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This profile was last updated on 7/2/15  and contains information from public web pages and contributions from the ZoomInfo community.

Phone: (360) ***-****  
Email: k***@***.us
Local Address:  Washington , United States
City of Port Angeles
321 East Fifth St
Port Angeles , Washington 98362
United States

Company Description: The Council provides coordination for complex projects. The Council provides the highest level of personal services to simplify the process of economic development...   more
Background

Employment History

  • Assistant Chief and Fire Marshal
  • Fire Chief
    Port Angeles
  • Fire Chief
    Port Angeles High School
  • Captain
    Skywalker Ranch Fire Department
  • Wildland Firefighter
    National Forest Service

Education

  • University of California at Davis
  • Davis
  • master's degree , public administration
    Washington State University
  • bachelor's degree , natural resource sciences
    University of Davis
54 Total References
Web References
Port Angeles Fire Chief ...
www.sequimgazette.com, 12 Aug 2015 [cached]
Port Angeles Fire Chief Ken Dubuc will teach home gardeners how to make their landscapes more fire resistant from noon-1 p.m. Thursday, Aug. 13, in the county commissioners meeting room of the Clallam County Courthouse, 223 E. Fourth St., Port Angeles.
This presentation is a part of the Green Thumb Garden Tips brown bag series sponsored by the WSU Clallam County Master Gardeners.
Dubuc will explain how home owners can plant and maintain vegetation to help increase fire resistance.
Dubuc said, "The current drought and weather conditions in the county are unprecedented.
"The fire danger also is unprecedented and folks really need to be aware of the things that they can do to help mitigate the risk of wildfire spread.
"A huge part of that is directly related to how people maintain their property."
Dubuc started his fire service career in 1978 as a wildland firefighter with the U.S. Forest Service. He became a resident firefighter while attending the University of California at Davis. He continued his fire service career as a captain at the Skywalker Ranch Fire Department in northern California.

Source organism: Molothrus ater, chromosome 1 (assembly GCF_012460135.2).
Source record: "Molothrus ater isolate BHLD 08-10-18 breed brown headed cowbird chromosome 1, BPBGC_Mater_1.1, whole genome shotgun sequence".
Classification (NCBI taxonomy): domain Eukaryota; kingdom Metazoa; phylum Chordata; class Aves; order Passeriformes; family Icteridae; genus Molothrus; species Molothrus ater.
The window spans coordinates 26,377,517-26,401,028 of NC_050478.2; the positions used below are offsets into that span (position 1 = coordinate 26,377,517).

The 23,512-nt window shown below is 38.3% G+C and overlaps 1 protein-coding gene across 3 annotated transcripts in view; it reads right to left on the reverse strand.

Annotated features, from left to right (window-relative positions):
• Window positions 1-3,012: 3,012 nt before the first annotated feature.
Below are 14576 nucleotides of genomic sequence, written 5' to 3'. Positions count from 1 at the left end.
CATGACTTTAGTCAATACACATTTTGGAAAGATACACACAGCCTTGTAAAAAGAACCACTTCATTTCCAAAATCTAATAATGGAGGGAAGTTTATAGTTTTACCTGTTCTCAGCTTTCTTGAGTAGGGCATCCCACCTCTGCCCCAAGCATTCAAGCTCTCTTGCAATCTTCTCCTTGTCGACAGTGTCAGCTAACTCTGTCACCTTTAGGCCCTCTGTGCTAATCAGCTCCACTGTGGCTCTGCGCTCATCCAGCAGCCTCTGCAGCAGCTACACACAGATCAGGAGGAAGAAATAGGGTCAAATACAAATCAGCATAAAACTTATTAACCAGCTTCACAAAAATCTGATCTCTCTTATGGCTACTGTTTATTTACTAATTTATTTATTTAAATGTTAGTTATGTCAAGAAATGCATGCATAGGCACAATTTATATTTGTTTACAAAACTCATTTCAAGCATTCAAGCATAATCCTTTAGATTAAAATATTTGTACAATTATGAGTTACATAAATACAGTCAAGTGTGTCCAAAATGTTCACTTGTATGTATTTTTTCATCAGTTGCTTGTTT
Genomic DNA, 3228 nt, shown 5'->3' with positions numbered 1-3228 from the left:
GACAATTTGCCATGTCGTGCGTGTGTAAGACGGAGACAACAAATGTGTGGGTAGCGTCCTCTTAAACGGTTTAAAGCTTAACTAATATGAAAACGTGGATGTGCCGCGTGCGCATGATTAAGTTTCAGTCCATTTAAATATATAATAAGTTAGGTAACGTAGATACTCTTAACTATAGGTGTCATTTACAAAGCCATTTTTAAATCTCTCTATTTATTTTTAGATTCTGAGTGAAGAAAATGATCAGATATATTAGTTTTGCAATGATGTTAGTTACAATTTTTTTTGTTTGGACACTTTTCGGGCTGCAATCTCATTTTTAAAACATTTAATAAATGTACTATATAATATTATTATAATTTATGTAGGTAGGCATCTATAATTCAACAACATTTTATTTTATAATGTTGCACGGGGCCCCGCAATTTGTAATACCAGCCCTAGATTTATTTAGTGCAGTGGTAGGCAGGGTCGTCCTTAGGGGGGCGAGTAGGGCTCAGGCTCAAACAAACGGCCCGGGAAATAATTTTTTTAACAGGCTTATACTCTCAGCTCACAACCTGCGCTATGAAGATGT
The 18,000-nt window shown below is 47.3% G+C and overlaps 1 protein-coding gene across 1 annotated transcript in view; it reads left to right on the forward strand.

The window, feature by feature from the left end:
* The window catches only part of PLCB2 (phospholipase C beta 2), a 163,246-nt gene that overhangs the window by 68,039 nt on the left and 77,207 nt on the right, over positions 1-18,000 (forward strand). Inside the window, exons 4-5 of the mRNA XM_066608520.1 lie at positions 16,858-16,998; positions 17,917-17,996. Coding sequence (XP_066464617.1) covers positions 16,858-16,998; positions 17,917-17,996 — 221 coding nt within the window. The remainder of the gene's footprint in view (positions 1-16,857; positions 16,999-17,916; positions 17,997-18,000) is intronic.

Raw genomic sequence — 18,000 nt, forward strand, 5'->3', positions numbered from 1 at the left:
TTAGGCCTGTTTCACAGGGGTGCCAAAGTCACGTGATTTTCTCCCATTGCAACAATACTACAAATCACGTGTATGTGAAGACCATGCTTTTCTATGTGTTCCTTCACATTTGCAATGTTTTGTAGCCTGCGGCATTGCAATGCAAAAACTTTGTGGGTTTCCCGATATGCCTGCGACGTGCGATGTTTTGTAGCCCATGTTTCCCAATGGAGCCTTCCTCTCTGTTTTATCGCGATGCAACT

He then accepted a position with the Vancouver Fire Department. He left Vancouver to become the assistant chief/fire marshal in Port Angeles, where he has been for the past 15 years.
He was appointed Port Angeles fire chief in May 2013.
The annual summer burn ban and ...
www.peninsuladailynews.com, 2 Sept 2015 [cached]
The annual summer burn ban and the total ban put in place during the record-dry summer are expected to remain in place until at least the end of October, when the seasonal burn ban traditionally ends, said Port Angeles Fire Chief Ken Dubuc.
"The annual burn ban is set in stone," he said.
Bans become more confusing to residents if the ban is on and off according to the weather, and the National Weather Service has forecast a return to a sunny, dry pattern beginning Saturday, Dubuc said.
He said that although rain has fallen, there are still very dry areas under trees, and if the rain stops, the area could quickly return to tinder-dry conditions.
The total burn ban could be reconsidered midmonth if the rains continue and the forecast shows more rain coming, he said.
PORT ANGELES - Port Angeles ...
www.peninsuladailynews.com, 14 Aug 2015 [cached]
PORT ANGELES - Port Angeles residents have a false sense of security as the region moves into the most dangerous portion of the summer's unprecedented fire season, Port Angeles Fire Chief Ken Dubuc said.
Residents aren't getting the message that a backyard campfire, a discarded cigarette or even just a car with a hot tailpipe parked in high grass can spark a fire in a historically dry summer season - and a wildfire can happen as easily in the city as in the woods, Dubuc said.
"We have a fire burning in a rainforest. That's incredible in a place that has one of the highest rainfall amounts in the country," he said, referring to the Paradise Fire, which had burned 2,425 acres in the Queets River valley as of Thursday morning.
Dubuc said the fire department is still fielding calls from residents who ask if they can have backyard fires and question the burn ban rules, and recently he discovered a pile of trash discarded on Little River Road and set on fire.
...
"What is happening here is unprecedented," Dubuc said.
"It is difficult for people's minds to wrap around that things are different."
Urban wildfires
Living in Port Angeles' developed neighborhoods in the middle of the city is no guarantee of safety against wildfires, Dubuc said.
Dubuc was a young firefighter in Marin County, Calif., when the Oakland Hills Fire erupted in October 1991 and was one of thousands who fought the giant firestorm that burned more than 1,500 acres and 3,000 homes in the heavily developed city, killing 25 and injuring more than 150.
It could happen in Port Angeles, Dubuc said.
"In a lot of ways, it is not different," he said.